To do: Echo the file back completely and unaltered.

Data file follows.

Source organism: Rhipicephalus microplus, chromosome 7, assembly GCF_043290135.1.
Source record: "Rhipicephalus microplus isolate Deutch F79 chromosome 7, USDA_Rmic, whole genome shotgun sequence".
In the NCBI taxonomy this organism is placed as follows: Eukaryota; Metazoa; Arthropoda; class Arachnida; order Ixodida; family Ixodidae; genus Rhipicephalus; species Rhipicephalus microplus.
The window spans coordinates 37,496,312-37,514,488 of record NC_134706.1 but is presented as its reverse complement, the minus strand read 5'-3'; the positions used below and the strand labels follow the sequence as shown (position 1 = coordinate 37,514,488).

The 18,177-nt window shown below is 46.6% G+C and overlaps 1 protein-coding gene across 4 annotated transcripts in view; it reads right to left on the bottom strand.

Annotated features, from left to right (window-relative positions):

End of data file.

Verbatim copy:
Source organism: Rhipicephalus microplus, chromosome 7, assembly GCF_043290135.1.
Source record: "Rhipicephalus microplus isolate Deutch F79 chromosome 7, USDA_Rmic, whole genome shotgun sequence".
In the NCBI taxonomy this organism is placed as follows: Eukaryota; Metazoa; Arthropoda; class Arachnida; order Ixodida; family Ixodidae; genus Rhipicephalus; species Rhipicephalus microplus.
The window spans coordinates 37,496,312-37,514,488 of record NC_134706.1 but is presented as its reverse complement, the minus strand read 5'-3'; the positions used below and the strand labels follow the sequence as shown (position 1 = coordinate 37,514,488).

The 18,177-nt window shown below is 46.6% G+C and overlaps 1 protein-coding gene across 4 annotated transcripts in view; it reads right to left on the bottom strand.

Annotated features, from left to right (window-relative positions):